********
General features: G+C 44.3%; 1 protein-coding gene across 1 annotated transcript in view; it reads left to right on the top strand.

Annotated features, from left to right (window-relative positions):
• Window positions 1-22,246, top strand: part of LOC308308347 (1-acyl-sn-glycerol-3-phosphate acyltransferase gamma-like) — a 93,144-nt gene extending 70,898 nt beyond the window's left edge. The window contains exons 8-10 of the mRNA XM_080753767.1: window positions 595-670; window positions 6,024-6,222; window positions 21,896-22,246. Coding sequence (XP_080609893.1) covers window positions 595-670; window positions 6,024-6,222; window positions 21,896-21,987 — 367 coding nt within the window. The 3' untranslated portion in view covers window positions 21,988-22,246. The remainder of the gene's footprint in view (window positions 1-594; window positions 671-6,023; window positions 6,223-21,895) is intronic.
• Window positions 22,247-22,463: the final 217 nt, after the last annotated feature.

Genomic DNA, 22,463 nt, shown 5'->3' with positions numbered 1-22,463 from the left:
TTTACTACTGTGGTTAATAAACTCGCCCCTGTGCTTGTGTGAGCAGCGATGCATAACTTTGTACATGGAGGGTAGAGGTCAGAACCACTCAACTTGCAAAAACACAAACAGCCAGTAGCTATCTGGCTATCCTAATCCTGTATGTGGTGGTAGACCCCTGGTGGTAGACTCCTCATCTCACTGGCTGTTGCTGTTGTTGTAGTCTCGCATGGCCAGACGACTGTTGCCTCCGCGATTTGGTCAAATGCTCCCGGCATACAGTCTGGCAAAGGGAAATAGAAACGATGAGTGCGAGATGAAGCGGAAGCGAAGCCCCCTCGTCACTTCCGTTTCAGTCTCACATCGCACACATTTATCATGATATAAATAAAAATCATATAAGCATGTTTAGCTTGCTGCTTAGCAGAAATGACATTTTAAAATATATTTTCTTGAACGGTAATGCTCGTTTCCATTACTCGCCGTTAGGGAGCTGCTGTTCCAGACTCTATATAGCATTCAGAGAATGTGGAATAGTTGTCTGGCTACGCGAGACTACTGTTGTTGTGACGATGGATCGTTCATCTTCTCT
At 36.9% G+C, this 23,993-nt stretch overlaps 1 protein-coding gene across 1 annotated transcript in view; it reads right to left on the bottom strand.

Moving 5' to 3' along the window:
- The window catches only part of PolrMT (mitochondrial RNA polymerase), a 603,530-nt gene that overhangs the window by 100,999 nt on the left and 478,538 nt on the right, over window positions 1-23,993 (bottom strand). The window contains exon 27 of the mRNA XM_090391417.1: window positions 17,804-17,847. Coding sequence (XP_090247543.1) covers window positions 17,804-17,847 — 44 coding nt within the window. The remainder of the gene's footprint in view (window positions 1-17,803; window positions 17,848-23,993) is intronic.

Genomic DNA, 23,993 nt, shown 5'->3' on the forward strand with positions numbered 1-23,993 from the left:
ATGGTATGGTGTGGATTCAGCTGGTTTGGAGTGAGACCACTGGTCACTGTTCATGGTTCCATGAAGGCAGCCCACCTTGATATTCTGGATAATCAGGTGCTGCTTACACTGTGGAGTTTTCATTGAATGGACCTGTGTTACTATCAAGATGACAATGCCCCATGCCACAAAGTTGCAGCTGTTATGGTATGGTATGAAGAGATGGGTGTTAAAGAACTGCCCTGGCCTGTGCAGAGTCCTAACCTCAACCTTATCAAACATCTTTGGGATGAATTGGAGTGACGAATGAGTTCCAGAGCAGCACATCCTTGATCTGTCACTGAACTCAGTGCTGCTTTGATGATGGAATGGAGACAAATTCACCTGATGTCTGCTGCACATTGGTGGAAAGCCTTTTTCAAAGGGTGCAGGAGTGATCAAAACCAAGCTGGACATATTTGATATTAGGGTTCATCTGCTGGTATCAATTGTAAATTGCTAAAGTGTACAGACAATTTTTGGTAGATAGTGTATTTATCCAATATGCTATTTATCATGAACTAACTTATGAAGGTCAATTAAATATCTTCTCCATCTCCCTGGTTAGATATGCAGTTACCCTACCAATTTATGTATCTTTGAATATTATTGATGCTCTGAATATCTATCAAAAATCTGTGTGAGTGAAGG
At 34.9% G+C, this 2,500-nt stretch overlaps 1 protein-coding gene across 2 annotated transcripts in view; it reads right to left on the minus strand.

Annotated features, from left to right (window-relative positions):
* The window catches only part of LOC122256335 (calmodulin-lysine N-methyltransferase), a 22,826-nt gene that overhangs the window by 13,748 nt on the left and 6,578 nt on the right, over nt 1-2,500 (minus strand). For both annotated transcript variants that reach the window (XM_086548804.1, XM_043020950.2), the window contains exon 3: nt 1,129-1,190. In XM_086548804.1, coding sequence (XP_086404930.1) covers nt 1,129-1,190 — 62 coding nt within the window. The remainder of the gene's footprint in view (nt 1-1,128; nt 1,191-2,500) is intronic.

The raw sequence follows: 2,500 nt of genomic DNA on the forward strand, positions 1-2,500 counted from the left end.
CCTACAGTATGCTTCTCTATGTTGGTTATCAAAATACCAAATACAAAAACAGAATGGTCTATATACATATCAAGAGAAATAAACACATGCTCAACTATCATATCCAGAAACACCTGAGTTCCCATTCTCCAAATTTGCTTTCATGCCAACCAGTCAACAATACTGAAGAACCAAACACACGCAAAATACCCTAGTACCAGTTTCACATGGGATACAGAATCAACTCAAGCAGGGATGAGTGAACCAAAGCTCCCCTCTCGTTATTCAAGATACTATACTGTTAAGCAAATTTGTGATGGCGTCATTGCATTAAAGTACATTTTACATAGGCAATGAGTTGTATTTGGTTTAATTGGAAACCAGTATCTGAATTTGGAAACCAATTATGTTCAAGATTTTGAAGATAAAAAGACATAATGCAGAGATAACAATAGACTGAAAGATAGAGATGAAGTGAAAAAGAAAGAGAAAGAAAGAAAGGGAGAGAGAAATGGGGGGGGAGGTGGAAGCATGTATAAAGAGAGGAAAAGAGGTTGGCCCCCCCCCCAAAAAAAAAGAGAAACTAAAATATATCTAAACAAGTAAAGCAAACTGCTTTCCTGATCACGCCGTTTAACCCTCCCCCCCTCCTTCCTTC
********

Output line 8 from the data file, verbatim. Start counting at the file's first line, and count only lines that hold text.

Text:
Moving 5' to 3' along the window: